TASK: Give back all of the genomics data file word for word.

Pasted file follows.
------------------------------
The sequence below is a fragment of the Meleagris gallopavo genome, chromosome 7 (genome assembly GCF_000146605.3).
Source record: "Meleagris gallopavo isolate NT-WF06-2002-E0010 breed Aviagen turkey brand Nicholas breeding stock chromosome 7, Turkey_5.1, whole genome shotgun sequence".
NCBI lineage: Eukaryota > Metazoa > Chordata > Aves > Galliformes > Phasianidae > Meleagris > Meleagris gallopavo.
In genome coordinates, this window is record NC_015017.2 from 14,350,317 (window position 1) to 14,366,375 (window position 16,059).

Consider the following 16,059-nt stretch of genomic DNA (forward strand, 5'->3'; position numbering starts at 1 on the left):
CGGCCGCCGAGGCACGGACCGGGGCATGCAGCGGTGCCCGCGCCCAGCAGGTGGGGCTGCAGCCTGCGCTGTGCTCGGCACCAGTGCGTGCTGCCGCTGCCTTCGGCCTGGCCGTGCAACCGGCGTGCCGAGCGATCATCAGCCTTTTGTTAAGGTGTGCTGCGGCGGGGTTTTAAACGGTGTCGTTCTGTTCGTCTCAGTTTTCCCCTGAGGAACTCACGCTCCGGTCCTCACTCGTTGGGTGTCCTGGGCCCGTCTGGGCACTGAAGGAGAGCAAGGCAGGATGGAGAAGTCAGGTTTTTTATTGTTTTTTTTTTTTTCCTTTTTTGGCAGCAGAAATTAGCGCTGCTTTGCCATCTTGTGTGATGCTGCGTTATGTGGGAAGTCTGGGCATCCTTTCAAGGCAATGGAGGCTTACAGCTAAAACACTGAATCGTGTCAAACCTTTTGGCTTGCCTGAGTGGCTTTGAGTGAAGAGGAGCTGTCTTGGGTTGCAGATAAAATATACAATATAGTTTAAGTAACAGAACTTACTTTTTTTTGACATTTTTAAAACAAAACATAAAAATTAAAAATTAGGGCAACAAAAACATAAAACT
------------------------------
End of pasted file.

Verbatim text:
The sequence below is a fragment of the Meleagris gallopavo genome, chromosome 7 (genome assembly GCF_000146605.3).
Source record: "Meleagris gallopavo isolate NT-WF06-2002-E0010 breed Aviagen turkey brand Nicholas breeding stock chromosome 7, Turkey_5.1, whole genome shotgun sequence".
NCBI lineage: Eukaryota > Metazoa > Chordata > Aves > Galliformes > Phasianidae > Meleagris > Meleagris gallopavo.
In genome coordinates, this window is record NC_015017.2 from 14,350,317 (window position 1) to 14,366,375 (window position 16,059).

Consider the following 16,059-nt stretch of genomic DNA (forward strand, 5'->3'; position numbering starts at 1 on the left):
CGGCCGCCGAGGCACGGACCGGGGCATGCAGCGGTGCCCGCGCCCAGCAGGTGGGGCTGCAGCCTGCGCTGTGCTCGGCACCAGTGCGTGCTGCCGCTGCCTTCGGCCTGGCCGTGCAACCGGCGTGCCGAGCGATCATCAGCCTTTTGTTAAGGTGTGCTGCGGCGGGGTTTTAAACGGTGTCGTTCTGTTCGTCTCAGTTTTCCCCTGAGGAACTCACGCTCCGGTCCTCACTCGTTGGGTGTCCTGGGCCCGTCTGGGCACTGAAGGAGAGCAAGGCAGGATGGAGAAGTCAGGTTTTTTATTGTTTTTTTTTTTTTCCTTTTTTGGCAGCAGAAATTAGCGCTGCTTTGCCATCTTGTGTGATGCTGCGTTATGTGGGAAGTCTGGGCATCCTTTCAAGGCAATGGAGGCTTACAGCTAAAACACTGAATCGTGTCAAACCTTTTGGCTTGCCTGAGTGGCTTTGAGTGAAGAGGAGCTGTCTTGGGTTGCAGATAAAATATACAATATAGTTTAAGTAACAGAACTTACTTTTTTTTGACATTTTTAAAACAAAACATAAAAATTAAAAATTAGGGCAACAAAAACATAAAACT